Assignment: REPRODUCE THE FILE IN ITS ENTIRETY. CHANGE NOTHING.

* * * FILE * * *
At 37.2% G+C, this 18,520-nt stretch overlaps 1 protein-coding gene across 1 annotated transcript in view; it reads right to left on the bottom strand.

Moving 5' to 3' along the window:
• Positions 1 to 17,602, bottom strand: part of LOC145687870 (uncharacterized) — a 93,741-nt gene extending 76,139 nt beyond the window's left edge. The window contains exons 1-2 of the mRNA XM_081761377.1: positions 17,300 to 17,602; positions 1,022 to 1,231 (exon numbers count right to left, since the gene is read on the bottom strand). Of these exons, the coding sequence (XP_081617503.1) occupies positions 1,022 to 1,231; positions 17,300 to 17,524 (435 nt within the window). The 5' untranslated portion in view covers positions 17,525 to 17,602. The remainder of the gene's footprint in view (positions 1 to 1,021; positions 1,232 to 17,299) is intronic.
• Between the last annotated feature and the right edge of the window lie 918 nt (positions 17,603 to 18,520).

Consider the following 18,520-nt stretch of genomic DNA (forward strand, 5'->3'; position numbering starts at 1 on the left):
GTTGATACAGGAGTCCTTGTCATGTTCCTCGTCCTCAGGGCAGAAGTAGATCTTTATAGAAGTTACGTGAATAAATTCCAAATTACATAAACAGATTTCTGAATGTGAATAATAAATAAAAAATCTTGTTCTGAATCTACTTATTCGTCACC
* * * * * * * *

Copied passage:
At 37.2% G+C, this 18,520-nt stretch overlaps 1 protein-coding gene across 1 annotated transcript in view; it reads right to left on the bottom strand.

Moving 5' to 3' along the window:
• Positions 1 to 17,602, bottom strand: part of LOC145687870 (uncharacterized) — a 93,741-nt gene extending 76,139 nt beyond the window's left edge. The window contains exons 1-2 of the mRNA XM_081761377.1: positions 17,300 to 17,602; positions 1,022 to 1,231 (exon numbers count right to left, since the gene is read on the bottom strand). Of these exons, the coding sequence (XP_081617503.1) occupies positions 1,022 to 1,231; positions 17,300 to 17,524 (435 nt within the window). The 5' untranslated portion in view covers positions 17,525 to 17,602. The remainder of the gene's footprint in view (positions 1 to 1,021; positions 1,232 to 17,299) is intronic.
• Between the last annotated feature and the right edge of the window lie 918 nt (positions 17,603 to 18,520).

Consider the following 18,520-nt stretch of genomic DNA (forward strand, 5'->3'; position numbering starts at 1 on the left):
GTTGATACAGGAGTCCTTGTCATGTTCCTCGTCCTCAGGGCAGAAGTAGATCTTTATAGAAGTTACGTGAATAAATTCCAAATTACATAAACAGATTTCTGAATGTGAATAATAAATAAAAAATCTTGTTCTGAATCTACTTATTCGTCACC